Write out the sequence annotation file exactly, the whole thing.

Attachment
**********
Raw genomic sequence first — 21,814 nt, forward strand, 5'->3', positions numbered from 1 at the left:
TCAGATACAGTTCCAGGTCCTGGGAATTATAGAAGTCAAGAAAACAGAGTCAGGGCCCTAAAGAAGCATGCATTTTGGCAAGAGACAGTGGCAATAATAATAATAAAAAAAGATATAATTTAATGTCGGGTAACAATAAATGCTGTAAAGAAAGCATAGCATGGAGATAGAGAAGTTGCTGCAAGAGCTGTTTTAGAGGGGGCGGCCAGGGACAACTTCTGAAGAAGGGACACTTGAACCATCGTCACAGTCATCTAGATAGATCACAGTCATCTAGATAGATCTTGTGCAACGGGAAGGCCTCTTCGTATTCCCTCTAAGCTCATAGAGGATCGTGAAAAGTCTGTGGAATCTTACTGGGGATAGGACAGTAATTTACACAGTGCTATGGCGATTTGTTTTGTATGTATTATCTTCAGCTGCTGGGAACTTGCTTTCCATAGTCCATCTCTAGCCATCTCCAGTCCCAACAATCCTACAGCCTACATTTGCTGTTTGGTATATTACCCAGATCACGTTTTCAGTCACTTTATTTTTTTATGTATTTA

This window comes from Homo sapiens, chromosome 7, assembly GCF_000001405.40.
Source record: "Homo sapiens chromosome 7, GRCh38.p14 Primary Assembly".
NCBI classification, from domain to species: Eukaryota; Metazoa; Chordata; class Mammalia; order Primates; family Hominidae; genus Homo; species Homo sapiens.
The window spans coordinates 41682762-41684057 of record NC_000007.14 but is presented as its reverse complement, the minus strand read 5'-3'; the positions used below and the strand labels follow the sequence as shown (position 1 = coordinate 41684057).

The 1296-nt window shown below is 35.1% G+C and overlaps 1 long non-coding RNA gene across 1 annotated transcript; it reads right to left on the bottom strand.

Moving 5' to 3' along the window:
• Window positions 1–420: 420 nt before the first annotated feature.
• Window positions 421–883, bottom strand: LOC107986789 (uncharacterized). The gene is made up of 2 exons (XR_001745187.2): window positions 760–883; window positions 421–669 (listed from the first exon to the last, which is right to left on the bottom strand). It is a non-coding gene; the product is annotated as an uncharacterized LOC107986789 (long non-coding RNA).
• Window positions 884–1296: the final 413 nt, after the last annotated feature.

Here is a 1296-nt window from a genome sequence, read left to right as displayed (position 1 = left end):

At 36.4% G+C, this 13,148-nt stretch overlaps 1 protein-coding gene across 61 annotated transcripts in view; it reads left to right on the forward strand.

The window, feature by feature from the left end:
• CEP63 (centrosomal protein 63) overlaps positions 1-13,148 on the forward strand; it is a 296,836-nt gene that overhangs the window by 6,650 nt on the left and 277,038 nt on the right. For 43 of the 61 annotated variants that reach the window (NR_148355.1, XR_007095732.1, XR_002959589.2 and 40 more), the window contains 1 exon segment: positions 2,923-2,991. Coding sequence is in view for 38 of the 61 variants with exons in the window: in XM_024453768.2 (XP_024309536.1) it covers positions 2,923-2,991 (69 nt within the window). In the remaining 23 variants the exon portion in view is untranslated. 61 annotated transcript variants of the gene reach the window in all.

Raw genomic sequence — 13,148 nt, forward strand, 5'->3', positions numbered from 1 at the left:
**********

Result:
Raw genomic sequence first — 21,814 nt, forward strand, 5'->3', positions numbered from 1 at the left:
TCAGATACAGTTCCAGGTCCTGGGAATTATAGAAGTCAAGAAAACAGAGTCAGGGCCCTAAAGAAGCATGCATTTTGGCAAGAGACAGTGGCAATAATAATAATAAAAAAAGATATAATTTAATGTCGGGTAACAATAAATGCTGTAAAGAAAGCATAGCATGGAGATAGAGAAGTTGCTGCAAGAGCTGTTTTAGAGGGGGCGGCCAGGGACAACTTCTGAAGAAGGGACACTTGAACCATCGTCACAGTCATCTAGATAGATCACAGTCATCTAGATAGATCTTGTGCAACGGGAAGGCCTCTTCGTATTCCCTCTAAGCTCATAGAGGATCGTGAAAAGTCTGTGGAATCTTACTGGGGATAGGACAGTAATTTACACAGTGCTATGGCGATTTGTTTTGTATGTATTATCTTCAGCTGCTGGGAACTTGCTTTCCATAGTCCATCTCTAGCCATCTCCAGTCCCAACAATCCTACAGCCTACATTTGCTGTTTGGTATATTACCCAGATCACGTTTTCAGTCACTTTATTTTTTTATGTATTTA

This window comes from Homo sapiens, chromosome 7, assembly GCF_000001405.40.
Source record: "Homo sapiens chromosome 7, GRCh38.p14 Primary Assembly".
NCBI classification, from domain to species: Eukaryota; Metazoa; Chordata; class Mammalia; order Primates; family Hominidae; genus Homo; species Homo sapiens.
The window spans coordinates 41682762-41684057 of record NC_000007.14 but is presented as its reverse complement, the minus strand read 5'-3'; the positions used below and the strand labels follow the sequence as shown (position 1 = coordinate 41684057).

The 1296-nt window shown below is 35.1% G+C and overlaps 1 long non-coding RNA gene across 1 annotated transcript; it reads right to left on the bottom strand.

Moving 5' to 3' along the window:
• Window positions 1–420: 420 nt before the first annotated feature.
• Window positions 421–883, bottom strand: LOC107986789 (uncharacterized). The gene is made up of 2 exons (XR_001745187.2): window positions 760–883; window positions 421–669 (listed from the first exon to the last, which is right to left on the bottom strand). It is a non-coding gene; the product is annotated as an uncharacterized LOC107986789 (long non-coding RNA).
• Window positions 884–1296: the final 413 nt, after the last annotated feature.

Here is a 1296-nt window from a genome sequence, read left to right as displayed (position 1 = left end):

At 36.4% G+C, this 13,148-nt stretch overlaps 1 protein-coding gene across 61 annotated transcripts in view; it reads left to right on the forward strand.

The window, feature by feature from the left end:
• CEP63 (centrosomal protein 63) overlaps positions 1-13,148 on the forward strand; it is a 296,836-nt gene that overhangs the window by 6,650 nt on the left and 277,038 nt on the right. For 43 of the 61 annotated variants that reach the window (NR_148355.1, XR_007095732.1, XR_002959589.2 and 40 more), the window contains 1 exon segment: positions 2,923-2,991. Coding sequence is in view for 38 of the 61 variants with exons in the window: in XM_024453768.2 (XP_024309536.1) it covers positions 2,923-2,991 (69 nt within the window). In the remaining 23 variants the exon portion in view is untranslated. 61 annotated transcript variants of the gene reach the window in all.

Raw genomic sequence — 13,148 nt, forward strand, 5'->3', positions numbered from 1 at the left: